The Royal National Institute for the Blind (RNIB) has called for ebooks to be made more accessible for blind consumers. Ahead of this year’s Read for the RNIB Day on Friday October 19th, the RNIB is arguing that not enough is being done to ensure ebooks can be accessed using speech functions, and claims that only 7% of all books are accessible to blind consumers in the UK.
The issue of text-to-speech technology hit headlines in September when the new Paperwhite Kindles were revealed to be lacking the TTS / Read To Me technology that was previously used by blind people to have ebooks read to them. Blind users can still use a number of other devices and programs, of course, but it did seem to be a retrograde step when Amazon went backwards in this regard rather than (as many had predicted) making advances.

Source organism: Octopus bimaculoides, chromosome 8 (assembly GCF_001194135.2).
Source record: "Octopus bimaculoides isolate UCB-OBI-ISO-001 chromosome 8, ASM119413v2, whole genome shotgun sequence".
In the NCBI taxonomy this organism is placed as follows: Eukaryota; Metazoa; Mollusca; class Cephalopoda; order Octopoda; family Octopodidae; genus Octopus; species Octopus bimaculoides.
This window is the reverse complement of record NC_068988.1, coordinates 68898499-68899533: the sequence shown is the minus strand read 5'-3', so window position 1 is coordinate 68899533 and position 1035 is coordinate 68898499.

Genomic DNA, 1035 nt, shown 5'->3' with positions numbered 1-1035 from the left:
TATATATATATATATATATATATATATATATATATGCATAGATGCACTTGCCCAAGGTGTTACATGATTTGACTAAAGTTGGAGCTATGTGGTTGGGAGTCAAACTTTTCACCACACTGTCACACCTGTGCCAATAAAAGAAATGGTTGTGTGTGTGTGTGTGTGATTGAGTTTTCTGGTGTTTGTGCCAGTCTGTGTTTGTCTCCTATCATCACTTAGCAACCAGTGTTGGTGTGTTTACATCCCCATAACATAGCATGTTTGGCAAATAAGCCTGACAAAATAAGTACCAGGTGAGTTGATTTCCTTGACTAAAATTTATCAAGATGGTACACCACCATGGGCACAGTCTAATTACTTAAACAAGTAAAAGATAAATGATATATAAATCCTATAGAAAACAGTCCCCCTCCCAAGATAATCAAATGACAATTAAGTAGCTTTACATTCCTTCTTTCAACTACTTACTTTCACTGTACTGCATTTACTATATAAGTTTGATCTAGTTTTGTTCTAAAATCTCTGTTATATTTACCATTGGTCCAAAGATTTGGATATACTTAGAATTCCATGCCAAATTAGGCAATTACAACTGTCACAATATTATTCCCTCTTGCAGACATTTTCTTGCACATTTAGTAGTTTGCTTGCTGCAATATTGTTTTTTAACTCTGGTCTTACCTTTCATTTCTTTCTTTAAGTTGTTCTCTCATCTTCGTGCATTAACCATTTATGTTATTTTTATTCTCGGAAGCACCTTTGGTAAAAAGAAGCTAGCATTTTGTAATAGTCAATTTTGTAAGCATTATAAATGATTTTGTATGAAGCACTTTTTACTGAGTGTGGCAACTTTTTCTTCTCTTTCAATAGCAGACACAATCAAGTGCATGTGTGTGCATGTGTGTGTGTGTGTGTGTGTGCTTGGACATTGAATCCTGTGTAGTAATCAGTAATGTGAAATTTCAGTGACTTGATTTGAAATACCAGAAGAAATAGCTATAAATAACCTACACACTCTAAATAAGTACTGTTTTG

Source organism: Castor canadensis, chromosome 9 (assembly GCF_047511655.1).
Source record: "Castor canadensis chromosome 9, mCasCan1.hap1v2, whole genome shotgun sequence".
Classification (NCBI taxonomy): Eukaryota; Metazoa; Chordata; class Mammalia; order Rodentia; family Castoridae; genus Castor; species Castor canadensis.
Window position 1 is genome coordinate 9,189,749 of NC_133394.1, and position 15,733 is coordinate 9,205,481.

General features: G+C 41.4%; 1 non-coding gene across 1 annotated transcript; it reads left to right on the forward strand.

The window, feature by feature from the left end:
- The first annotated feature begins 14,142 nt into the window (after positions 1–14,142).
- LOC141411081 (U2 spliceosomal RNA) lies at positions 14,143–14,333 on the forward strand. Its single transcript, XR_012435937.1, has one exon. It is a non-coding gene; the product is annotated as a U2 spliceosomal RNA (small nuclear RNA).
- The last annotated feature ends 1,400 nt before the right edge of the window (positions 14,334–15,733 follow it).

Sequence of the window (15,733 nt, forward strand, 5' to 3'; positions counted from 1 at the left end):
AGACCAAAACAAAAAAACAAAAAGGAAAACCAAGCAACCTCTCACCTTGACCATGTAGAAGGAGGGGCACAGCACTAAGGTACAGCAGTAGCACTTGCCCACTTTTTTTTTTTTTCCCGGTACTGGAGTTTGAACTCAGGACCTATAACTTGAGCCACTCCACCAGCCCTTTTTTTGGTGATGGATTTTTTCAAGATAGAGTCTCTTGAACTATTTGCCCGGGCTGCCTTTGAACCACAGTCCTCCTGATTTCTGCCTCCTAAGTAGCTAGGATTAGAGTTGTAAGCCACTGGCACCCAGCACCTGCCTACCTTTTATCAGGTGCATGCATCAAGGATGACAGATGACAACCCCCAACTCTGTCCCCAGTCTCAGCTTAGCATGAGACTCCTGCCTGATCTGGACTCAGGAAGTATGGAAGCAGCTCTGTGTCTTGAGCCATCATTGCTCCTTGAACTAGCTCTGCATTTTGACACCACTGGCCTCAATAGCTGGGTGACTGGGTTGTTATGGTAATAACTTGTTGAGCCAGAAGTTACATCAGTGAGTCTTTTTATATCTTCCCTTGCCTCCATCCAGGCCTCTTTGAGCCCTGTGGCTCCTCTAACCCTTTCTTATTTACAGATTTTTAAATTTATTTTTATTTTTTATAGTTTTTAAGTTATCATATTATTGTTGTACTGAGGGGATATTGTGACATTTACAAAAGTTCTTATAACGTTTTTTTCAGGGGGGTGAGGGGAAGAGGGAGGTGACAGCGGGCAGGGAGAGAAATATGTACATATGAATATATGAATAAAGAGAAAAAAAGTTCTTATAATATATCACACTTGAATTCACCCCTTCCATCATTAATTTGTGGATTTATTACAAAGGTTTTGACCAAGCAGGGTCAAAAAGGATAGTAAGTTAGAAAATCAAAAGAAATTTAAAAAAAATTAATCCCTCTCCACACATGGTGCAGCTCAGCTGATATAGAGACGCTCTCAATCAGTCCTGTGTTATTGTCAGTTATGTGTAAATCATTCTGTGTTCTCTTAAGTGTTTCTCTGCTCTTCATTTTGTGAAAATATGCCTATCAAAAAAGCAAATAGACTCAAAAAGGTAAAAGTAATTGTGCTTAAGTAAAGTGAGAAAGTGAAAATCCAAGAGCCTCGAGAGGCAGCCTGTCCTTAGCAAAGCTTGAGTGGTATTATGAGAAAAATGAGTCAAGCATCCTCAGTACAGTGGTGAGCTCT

The digital revolution should have made it much easier for blind people to access the latest books, but it seems as if the possibilities of new technology aren’t being fully realised at present. Perhaps companies don’t see this as being a good source of profits, but there are around 2m people in the UK alone who suffer from serious sight issues, and it’s clear that their needs aren’t being fully met.